- While the collectivization is described as a “common tragedy for Russia and Ukraine” and Ukraine is blamed for “rewriting the history” and “creating a great myth” of occupation by both the Russian Empire and the Soviet Union and the genocide of the Ukrainian nation. However, the number of Holodomor victims who died from starvation ranges from 1.8 to 15 million people — and holding the responsibility for that crime against humanity is not the case when Russia proclaims itself as an heir of the Soviet Union.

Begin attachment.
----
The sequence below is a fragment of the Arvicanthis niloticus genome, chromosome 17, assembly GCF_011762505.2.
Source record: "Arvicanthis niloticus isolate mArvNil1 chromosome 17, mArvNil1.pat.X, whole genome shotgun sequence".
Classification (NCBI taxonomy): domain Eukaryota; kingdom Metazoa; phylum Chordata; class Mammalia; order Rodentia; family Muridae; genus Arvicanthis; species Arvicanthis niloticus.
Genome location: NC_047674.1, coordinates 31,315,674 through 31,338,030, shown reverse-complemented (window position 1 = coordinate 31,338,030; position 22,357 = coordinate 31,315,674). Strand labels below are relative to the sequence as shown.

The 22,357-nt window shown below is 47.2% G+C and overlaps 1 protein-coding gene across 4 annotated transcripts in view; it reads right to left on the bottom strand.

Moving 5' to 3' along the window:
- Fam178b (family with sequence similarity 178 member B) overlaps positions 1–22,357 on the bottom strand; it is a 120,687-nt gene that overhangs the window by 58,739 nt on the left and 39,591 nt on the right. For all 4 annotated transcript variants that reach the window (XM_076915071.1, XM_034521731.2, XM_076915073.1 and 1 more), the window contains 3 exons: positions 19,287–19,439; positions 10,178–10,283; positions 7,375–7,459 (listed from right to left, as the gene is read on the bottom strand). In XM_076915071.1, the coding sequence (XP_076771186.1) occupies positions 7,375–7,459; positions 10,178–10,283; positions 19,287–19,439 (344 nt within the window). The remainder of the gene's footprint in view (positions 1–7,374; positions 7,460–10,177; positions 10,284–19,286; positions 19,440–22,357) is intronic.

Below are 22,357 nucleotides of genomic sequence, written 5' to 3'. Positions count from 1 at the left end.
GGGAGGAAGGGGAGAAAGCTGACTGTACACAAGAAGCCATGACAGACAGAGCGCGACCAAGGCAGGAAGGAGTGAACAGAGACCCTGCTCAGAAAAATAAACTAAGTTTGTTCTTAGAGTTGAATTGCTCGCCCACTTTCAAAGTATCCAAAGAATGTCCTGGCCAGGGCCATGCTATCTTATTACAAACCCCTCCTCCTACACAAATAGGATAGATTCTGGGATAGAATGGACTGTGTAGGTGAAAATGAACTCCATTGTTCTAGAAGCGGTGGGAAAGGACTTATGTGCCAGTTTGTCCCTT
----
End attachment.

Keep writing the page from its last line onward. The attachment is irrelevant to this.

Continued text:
Blaming Ukraine for the “chronic weakness of the state institutions”, the position of a “voluntary hostage of other states’ will”, a US and EU puppet, and a military site for NATO in its aggression against Russia, and pursuing the classical narrative of external governance, the Kremlin hides direct threats of further escalation and/or integration of the occupied territories in Russian Federation under the cynical motto “Apparently, Kyiv simply does not need Donbas” — and this also corresponds with the symbolism of publishing the article as a specific answer to Ukraine’s independence anniversary and the fact that the text was translated to Ukrainian. As for the “facts” and “arguments” used by Putin, they lack originality, simply listing the most widespread propagandistic myths and conspiracy theories ever created by the Kremlin which is another reminder that Russia keeps exploiting absolutely the same tactics it blames Ukraine for — transference, rewriting of history, and, obviously, lies — as well as showing the importance of deconstructing the pseudo-historical narratives of the Kremlin.